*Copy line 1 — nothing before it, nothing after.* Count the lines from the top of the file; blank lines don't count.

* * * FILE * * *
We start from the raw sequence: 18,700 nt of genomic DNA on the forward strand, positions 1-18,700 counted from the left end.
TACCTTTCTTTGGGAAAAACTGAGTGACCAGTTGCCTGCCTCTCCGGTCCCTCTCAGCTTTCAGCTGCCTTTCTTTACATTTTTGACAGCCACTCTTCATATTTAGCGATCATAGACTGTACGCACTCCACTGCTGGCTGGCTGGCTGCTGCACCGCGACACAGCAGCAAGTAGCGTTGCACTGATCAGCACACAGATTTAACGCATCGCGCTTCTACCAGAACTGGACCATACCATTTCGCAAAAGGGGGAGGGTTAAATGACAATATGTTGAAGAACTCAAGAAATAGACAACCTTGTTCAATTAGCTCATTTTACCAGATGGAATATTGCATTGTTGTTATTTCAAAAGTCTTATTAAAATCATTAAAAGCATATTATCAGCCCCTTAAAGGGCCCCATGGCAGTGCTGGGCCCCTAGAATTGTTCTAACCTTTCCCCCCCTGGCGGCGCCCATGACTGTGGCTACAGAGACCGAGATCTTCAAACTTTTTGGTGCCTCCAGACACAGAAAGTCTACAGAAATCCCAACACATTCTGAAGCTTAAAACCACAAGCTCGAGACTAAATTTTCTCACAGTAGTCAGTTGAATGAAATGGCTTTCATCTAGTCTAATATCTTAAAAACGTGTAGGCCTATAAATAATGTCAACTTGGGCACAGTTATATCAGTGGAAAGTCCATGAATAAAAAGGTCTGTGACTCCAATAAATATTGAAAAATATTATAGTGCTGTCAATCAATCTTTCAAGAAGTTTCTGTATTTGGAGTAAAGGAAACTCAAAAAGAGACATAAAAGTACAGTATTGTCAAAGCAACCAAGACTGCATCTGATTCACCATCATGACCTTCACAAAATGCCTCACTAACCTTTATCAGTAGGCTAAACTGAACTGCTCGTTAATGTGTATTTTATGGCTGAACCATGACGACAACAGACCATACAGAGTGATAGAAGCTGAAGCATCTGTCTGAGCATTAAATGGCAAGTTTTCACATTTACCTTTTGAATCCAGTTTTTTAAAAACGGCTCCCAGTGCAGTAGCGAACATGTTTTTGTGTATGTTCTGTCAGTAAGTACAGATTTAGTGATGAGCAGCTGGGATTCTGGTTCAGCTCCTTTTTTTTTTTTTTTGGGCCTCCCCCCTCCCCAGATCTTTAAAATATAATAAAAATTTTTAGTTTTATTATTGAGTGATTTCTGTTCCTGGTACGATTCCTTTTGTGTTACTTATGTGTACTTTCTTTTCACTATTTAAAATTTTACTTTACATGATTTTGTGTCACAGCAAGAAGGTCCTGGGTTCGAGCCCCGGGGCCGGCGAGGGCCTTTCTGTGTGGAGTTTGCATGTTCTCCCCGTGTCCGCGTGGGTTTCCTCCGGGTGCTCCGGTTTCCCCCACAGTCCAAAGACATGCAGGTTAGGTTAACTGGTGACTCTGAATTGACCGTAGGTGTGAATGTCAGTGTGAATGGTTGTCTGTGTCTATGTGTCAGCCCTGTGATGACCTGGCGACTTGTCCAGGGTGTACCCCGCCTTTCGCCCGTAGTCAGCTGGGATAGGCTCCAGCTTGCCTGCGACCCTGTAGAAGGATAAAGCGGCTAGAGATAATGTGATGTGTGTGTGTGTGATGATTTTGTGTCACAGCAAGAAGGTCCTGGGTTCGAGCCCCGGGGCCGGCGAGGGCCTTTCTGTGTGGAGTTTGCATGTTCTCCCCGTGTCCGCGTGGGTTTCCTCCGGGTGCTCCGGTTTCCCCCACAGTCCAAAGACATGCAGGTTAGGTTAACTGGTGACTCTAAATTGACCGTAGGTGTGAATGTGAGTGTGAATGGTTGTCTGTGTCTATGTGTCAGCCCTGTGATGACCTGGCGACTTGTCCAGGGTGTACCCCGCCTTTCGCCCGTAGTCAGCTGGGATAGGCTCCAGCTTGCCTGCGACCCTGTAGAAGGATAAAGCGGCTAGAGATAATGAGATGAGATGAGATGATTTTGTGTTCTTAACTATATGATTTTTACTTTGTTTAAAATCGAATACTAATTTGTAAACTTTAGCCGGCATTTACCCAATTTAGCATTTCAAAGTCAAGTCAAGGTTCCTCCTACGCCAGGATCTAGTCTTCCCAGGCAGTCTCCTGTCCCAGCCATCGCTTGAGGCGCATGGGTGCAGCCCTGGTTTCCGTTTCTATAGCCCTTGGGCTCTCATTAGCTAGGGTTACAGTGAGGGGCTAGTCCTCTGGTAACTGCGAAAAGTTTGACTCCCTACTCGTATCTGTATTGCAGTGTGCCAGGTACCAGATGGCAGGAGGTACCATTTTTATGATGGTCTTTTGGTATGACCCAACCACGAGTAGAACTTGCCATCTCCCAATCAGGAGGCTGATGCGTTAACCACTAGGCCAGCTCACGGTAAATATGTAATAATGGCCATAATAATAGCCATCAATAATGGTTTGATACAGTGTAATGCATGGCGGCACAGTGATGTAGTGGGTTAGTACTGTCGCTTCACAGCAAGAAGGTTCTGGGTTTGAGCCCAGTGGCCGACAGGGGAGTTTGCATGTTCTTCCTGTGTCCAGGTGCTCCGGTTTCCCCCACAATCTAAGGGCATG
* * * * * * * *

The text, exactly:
We start from the raw sequence: 18,700 nt of genomic DNA on the forward strand, positions 1-18,700 counted from the left end.